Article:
The Multicast/Reduction Network: A User's Guide to MRNet

Table of Contents

1. Introduction
2. Installing and Using MRNet
Supported Platforms and Compilers
System Requirements
Build Configuration
Compilation and Installation
Bugs, Questions and Comments
3. MRNet Components and Abstractions
MRNet Communicators
MRNet Streams
MRNet Filters
4. A Simple Example
The MRNet Interface
MRNet Instantiation
5. The MRNet C++ API Reference
Class Network
Class Communicator
Class Stream
Class Event
6. MRNET Process-tree Topologies
Topology File Format
Topology File Generator
7. Adding New Filters
Loading Filters from a Shared Object File
Defining an MRNet Filter
Creating and Using MRNet Filter Shared Object Files
A. MRNET Format Strings
B. MRNET Data Elements
C. MRNET Event Types
D. A Complete MRNet Example

List of Figures

4.1. MRNet Front-end Sample Code
4.2. MRNet Back-end Sample Code

Chapter 1. Introduction

MRNet is a customizable, high-throughput communication software system for parallel tools with a master/slave architecture. MRNet reduces the cost of these tools' activities by incorporating a tree of processes between the tool's front-end and back-ends. MRNet uses these internal processes to distribute many important tool activities, reducing analysis time and keeping tool front-end loads manageable.

MRNet-based tools send data between front-end and back-ends on logical flows of data called streams. MRNet internal processes use filters to synchronize and aggregate data sent to the tool's front-end. Using filters to manipulate data in parallel as it passes through the network, MRNet can efficiently compute averages, sums, and other more complex aggregations on back-end data.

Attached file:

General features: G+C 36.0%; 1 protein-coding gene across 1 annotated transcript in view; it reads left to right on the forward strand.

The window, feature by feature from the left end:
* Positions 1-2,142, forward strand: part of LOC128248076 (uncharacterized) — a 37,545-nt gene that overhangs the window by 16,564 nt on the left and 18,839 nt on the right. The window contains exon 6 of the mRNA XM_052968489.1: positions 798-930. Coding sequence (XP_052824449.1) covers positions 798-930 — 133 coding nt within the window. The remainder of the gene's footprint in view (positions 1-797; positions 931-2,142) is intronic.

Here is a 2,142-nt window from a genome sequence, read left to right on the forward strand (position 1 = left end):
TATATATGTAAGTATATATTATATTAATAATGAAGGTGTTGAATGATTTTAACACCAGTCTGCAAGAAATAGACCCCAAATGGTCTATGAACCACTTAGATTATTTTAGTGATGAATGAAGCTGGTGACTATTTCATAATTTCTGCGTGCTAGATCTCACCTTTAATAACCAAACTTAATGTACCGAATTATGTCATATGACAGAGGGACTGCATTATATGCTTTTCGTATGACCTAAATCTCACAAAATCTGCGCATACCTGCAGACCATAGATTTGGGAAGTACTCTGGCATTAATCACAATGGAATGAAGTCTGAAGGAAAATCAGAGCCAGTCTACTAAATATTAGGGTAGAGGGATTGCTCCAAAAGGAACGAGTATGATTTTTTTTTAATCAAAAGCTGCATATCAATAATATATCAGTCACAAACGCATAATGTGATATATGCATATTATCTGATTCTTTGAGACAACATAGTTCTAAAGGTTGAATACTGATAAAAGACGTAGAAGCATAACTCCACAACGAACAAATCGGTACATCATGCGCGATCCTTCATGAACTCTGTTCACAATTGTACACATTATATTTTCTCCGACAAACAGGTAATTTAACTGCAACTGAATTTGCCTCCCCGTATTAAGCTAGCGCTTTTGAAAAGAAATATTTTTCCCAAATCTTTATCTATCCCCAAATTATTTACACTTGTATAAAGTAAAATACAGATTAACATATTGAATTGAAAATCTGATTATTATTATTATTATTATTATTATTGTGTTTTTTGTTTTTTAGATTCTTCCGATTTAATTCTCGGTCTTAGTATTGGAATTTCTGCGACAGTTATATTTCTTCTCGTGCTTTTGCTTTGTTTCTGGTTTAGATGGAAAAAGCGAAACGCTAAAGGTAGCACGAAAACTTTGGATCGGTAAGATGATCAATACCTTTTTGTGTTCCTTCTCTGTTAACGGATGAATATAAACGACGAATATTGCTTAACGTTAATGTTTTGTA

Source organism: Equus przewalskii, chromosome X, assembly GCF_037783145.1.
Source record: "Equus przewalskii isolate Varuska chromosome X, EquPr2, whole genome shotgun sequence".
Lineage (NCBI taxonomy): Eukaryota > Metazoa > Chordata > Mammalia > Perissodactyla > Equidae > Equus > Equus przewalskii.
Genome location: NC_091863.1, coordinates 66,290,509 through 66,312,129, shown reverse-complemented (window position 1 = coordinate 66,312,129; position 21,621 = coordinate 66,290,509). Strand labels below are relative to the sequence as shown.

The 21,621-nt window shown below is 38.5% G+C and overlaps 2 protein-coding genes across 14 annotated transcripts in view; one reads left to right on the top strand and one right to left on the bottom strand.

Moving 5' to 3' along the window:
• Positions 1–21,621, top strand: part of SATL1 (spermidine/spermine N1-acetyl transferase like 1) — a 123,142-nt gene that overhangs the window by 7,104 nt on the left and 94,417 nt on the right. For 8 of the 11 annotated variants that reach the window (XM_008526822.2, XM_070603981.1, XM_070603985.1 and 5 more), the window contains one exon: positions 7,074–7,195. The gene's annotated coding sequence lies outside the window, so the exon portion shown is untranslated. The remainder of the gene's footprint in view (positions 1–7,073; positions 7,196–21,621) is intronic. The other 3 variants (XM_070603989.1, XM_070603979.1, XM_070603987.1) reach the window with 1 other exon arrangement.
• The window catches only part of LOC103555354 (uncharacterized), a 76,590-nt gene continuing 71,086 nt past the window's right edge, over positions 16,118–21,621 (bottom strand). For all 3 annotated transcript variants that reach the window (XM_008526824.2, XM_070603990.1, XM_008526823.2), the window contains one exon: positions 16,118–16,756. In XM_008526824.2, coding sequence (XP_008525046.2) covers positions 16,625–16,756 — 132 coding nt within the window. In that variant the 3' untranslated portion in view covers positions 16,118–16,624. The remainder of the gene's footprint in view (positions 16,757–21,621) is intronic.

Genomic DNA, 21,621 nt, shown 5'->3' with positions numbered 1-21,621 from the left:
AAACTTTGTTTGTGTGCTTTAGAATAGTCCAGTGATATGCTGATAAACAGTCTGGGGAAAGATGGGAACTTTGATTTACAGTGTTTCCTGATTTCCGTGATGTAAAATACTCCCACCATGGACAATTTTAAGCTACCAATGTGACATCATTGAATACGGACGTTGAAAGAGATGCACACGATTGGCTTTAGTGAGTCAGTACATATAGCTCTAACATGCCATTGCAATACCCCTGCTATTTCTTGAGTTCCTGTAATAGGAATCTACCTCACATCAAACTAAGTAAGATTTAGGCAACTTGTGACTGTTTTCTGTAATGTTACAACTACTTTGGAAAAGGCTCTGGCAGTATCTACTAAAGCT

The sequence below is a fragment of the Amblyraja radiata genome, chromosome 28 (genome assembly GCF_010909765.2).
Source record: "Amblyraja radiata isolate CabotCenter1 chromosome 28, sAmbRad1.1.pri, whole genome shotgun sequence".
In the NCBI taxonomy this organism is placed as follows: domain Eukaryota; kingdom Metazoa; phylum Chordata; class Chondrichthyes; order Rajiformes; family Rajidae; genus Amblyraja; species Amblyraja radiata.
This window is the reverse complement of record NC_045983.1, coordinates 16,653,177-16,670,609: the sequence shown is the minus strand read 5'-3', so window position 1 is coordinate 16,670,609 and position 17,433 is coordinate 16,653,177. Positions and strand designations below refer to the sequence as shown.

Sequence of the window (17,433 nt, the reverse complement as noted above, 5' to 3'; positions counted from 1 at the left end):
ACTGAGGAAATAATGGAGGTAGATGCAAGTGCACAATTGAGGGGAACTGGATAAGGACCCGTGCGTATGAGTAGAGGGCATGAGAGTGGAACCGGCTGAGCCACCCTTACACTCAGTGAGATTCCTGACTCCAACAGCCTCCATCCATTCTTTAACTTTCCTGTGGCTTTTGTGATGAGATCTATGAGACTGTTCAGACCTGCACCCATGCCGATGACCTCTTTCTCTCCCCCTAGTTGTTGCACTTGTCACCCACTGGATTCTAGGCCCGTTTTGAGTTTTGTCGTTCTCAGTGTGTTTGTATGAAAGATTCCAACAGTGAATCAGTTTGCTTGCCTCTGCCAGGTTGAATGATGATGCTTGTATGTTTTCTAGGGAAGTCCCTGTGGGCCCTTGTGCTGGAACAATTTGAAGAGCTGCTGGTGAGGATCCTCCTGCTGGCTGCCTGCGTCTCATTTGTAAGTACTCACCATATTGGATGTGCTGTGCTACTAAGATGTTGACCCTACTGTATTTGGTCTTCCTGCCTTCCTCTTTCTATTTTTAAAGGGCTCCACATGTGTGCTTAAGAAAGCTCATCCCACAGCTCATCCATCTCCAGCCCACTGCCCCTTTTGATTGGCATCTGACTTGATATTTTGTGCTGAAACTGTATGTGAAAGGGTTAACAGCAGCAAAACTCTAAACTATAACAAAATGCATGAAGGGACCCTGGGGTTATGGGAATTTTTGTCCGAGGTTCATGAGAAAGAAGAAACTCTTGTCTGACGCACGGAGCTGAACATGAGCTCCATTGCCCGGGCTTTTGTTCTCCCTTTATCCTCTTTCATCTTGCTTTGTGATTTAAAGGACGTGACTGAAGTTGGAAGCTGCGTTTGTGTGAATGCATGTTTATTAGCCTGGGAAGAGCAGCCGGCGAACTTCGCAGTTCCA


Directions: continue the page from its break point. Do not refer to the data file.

Several features make MRNet especially well-suited as a general facility for building scalable parallel tools:

  • Flexible organization. MRNet does not dictate the organization of MRNet and tool processes. MRNet process organization is specified in a configuration file that can specify common network layouts like k-ary and k-nomial trees, or custom layouts tailored to the system(s) running the tool. For example, MRNet internal processes can be allocated to dedicated system nodes or co-located with tool back-end and application processes.
  • Scalable, flexible data aggregation. MRNet's built-in filters provide efficient computation of averages, sums, concatenation, and other common data reductions. Custom filters can be loaded dynamically into the network to perform tool-specific aggregation operations.
  • High-bandwidth communication. MRNet transfers data within the tool system using an efficient, packed binary representation. Zero-copy data paths are used whenever possible to reduce the cost of transferring data through internal processes.
  • Scalable multicast. As the number of back-ends increases, serialization when sending control requests limits the scalability of existing tools. MRNet supports efficient message multicast to reduce the cost of issuing control requests from the tool front-end to its back-ends.
  • Multiple concurrent data channels. MRNet supports multiple logical streams of data between tool components. Data aggregation and message multicast takes place within the context of a data stream, and multiple operations (both upward and downward) can be active simultaneously.

Chapter 2. Installing and Using MRNet

For this discussion, $MRNET_ROOT is the location of the top-level directory of the MRNet distribution and $MRNET_ARCH is a string describing the platform (OS and architecture) as discovered by autoconf. For all instructions, it is assumed that the current working directory is $MRNET_ROOT.

Supported Platforms and Compilers

MRNet has been developed to be highly portable; there is no reason why it should not run properly on all common Unix-based platforms. This being said, we have successfully built and tested MRNet using GCC version 3 compilers on the following systems:

  • i686-pc-linux-gnu
  • rs6000-ibm-aix5.1.0.0
  • sparc-sun-solaris2.8

We are currently upgrading our build system to allow the use of native compilers where appropriate, for instance, xlc and xlC in AIX environments.

System Requirements

Here we list the third party tools that MRNet uses and needs for proper installation:

  • GNU make
  • flex
  • bison

Build Configuration

MRNet uses GNU autoconf to discover the platform specific configuration parameters. The script that does this auto-configuration is called configure.